Quote Originally Posted by burrocrat View Post
    another thing to keep in mind about bullion is that it is nice to have coins in varying weights, like uscfan is doing. during the zombie apacolypse if you are hungry and the going rate for a chicken is 1 oz. of silver but you only have a 100 oz. brick then you got big problems. you could try shaving some off with your buck knife and convincing the merchant it is about 1 oz., but as soon as he sees that you have 100 ounces of silver he is likely to just shoot you, take all 100 oz. and your wife, and keep his chicken.

    at least that is how i understand precious metals anyways.
    Or you could just knock the poultry merchant over the head with your giant brick of silver

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  15. #8

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    Default re: Buying Gold & Silver Coins

    Quote Originally Posted by burrocrat View Post
    another thing to keep in mind about bullion is that it is nice to have coins in varying weights, like uscfan is doing. during the zombie apacolypse if you are hungry and the going rate for a chicken is 1 oz. of silver but you only have a 100 oz. brick then you got big problems. you could try shaving some off with your buck knife and convincing the merchant it is about 1 oz., but as soon as he sees that you have 100 ounces of silver he is likely to just shoot you, take all 100 oz. and your wife, and keep his chicken.

    at least that is how i understand precious metals anyways.
    Zombie Apocalypse and Silver Coins? I feel like I have to share this...

    Zombucks - The Currency of the Apocalypse

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  17. #9

    Default re: Buying Gold & Silver Coins

    Quote Originally Posted by bmneveu View Post
    Or you could just knock the poultry merchant over the head with your giant brick of silver
    shhh, that is my plan. got to be quick though.
    100g


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  19. #10

    Default re: Buying Gold & Silver Coins

    So my theory of condition and rarity doesn't play in in the price - like a baseball card, stamp, or limited edition print collection might be affected?
    Tom
    Market Commentary | My Blog | TSP Talk Plus | |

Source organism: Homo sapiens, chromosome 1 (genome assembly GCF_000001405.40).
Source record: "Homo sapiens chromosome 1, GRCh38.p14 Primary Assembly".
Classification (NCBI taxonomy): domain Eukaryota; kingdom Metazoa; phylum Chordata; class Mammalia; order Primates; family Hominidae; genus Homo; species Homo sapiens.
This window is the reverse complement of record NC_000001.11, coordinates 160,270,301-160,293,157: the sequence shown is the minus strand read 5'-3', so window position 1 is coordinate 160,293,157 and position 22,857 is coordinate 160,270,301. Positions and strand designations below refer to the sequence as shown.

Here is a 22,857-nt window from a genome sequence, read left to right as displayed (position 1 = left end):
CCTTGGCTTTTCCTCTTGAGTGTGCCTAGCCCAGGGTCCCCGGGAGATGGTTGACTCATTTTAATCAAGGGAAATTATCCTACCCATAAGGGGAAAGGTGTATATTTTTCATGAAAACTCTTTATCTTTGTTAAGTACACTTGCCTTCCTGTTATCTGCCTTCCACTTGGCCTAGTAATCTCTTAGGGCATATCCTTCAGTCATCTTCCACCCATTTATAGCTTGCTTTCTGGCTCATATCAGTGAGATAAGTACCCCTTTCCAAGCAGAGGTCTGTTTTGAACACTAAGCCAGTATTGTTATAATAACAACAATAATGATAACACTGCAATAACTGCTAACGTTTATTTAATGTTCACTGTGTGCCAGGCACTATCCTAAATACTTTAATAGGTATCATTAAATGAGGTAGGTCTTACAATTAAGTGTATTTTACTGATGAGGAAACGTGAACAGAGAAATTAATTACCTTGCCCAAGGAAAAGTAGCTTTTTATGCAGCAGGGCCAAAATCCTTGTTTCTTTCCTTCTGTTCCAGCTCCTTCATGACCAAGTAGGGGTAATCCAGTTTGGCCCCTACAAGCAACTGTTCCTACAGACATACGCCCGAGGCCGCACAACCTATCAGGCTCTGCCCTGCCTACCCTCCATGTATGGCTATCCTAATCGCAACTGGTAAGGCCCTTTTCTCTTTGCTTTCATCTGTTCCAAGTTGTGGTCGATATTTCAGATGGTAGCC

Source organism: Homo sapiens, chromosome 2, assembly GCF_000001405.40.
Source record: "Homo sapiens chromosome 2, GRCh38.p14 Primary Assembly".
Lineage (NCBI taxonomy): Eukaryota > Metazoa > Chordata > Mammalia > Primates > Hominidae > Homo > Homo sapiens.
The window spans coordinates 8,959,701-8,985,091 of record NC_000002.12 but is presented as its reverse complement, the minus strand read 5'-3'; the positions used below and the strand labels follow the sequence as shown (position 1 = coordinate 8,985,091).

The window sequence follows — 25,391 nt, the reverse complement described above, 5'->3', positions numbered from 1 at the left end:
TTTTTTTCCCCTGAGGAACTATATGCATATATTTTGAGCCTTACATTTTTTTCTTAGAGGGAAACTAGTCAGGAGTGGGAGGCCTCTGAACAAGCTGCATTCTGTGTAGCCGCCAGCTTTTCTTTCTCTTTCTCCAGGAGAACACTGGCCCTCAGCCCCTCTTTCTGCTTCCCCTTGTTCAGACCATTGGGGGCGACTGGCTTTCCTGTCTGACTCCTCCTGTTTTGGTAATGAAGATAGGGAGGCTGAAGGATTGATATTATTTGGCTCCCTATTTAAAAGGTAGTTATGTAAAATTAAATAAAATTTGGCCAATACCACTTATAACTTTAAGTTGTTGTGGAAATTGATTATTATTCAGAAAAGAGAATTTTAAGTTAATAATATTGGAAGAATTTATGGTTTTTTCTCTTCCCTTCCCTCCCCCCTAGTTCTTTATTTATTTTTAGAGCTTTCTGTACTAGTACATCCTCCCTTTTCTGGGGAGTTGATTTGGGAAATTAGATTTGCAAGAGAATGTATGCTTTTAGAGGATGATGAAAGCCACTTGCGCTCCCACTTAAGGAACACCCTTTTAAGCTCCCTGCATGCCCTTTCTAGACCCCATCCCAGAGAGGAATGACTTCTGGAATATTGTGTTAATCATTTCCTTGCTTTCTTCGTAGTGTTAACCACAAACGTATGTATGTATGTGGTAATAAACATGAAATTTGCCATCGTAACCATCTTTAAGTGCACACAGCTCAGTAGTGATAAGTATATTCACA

I am not a Registered Investment Advisor. Do your own due diligence.

  20.  
  21. #11

    Default re: Buying Gold & Silver Coins

    Quote Originally Posted by tsptalk View Post
    So my theory of condition and rarity doesn't play in in the price - like a baseball card, stamp, or limited edition print collection might be affected?
    only if you are trading sovereign government official currency from many years ago where the official minted number is far less than the number known left to exist. otherwise it is bullion. which is worth a variable amount of chickens, which mostly depends on how bad folks want chickens today.

    that is why it is called 'spot' price. how much will you pay for a chicken right now, today, on the spot?

    the markets think of it as 'discovery' or 'true value'. it is the same for all commodities. it is a pure market. it changes by the moment.

    the only exception to this rule is if you want a particular design on your chicken and the person that owns it is willing to part with that chicken, for a price. or else if you are quick and can hit them on the head with a brick and take their chicken before they shoot you. that is how the world works.
    Last edited by burrocrat; 11-30-2014 at 10:39 PM.
    100g

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  23. #12

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    Default re: Buying Gold & Silver Coins

    Quote Originally Posted by burrocrat View Post
    only if you are trading sovereign government official currency from many years ago where the official minted number is far less than the number known left to exist. otherwise it is bullion. which is worth a variable amount of chickens, which mostly depends on how bad folks want chickens today.

    that is why it is called 'spot' price. how much will you pay for a chicken right now, today, on the spot?

    the markets think of it as 'discovery' or 'true value'. it is the same for all commodities. it is a pure market. it changes by the moment.

    the only exception to this rule is if you want a particular design on your chicken and the person that owns it is willing to part with that chicken, for a price. or else if you are quick and can hit them on the head with a brick and take their chicken before they shoot you. that is how the world works.
    OR....if you are the US Gov't Mint, and you set a price of $22 for your 1oz Silver American Eagle. Which, by the way, in addition to the inscription 'One Oz Fine Silver', it says 'One Dollar'. Go figure...
    There are 10 types of people in the world. Those who know binary, and those that don't!!
    Retired on December 31, 2018!!